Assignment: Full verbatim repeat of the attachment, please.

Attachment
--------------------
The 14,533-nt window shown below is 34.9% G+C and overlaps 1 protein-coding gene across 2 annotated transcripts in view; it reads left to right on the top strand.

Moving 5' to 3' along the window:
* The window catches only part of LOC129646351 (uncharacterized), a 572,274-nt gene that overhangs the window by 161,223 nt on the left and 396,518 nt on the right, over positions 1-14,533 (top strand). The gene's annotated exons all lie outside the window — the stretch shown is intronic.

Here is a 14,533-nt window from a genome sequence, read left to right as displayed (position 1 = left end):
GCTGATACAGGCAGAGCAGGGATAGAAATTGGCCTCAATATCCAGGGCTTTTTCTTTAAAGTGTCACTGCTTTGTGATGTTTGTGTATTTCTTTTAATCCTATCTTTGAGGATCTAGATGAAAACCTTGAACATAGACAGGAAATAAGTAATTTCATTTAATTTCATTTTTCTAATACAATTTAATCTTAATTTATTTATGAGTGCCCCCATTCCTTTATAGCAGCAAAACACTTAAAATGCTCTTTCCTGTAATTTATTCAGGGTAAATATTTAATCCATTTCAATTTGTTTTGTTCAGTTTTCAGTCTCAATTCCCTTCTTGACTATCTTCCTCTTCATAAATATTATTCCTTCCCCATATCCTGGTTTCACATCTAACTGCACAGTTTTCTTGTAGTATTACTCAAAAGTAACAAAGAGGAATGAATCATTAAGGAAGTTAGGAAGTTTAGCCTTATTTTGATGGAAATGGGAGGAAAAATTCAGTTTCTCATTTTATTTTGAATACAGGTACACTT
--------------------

The 14,533-nt window shown below is 34.9% G+C and overlaps 1 protein-coding gene across 2 annotated transcripts in view; it reads left to right on the top strand.

Moving 5' to 3' along the window:
* The window catches only part of LOC129646351 (uncharacterized), a 572,274-nt gene that overhangs the window by 161,223 nt on the left and 396,518 nt on the right, over positions 1-14,533 (top strand). The gene's annotated exons all lie outside the window — the stretch shown is intronic.

Here is a 14,533-nt window from a genome sequence, read left to right as displayed (position 1 = left end):
GCTGATACAGGCAGAGCAGGGATAGAAATTGGCCTCAATATCCAGGGCTTTTTCTTTAAAGTGTCACTGCTTTGTGATGTTTGTGTATTTCTTTTAATCCTATCTTTGAGGATCTAGATGAAAACCTTGAACATAGACAGGAAATAAGTAATTTCATTTAATTTCATTTTTCTAATACAATTTAATCTTAATTTATTTATGAGTGCCCCCATTCCTTTATAGCAGCAAAACACTTAAAATGCTCTTTCCTGTAATTTATTCAGGGTAAATATTTAATCCATTTCAATTTGTTTTGTTCAGTTTTCAGTCTCAATTCCCTTCTTGACTATCTTCCTCTTCATAAATATTATTCCTTCCCCATATCCTGGTTTCACATCTAACTGCACAGTTTTCTTGTAGTATTACTCAAAAGTAACAAAGAGGAATGAATCATTAAGGAAGTTAGGAAGTTTAGCCTTATTTTGATGGAAATGGGAGGAAAAATTCAGTTTCTCATTTTATTTTGAATACAGGTACACTT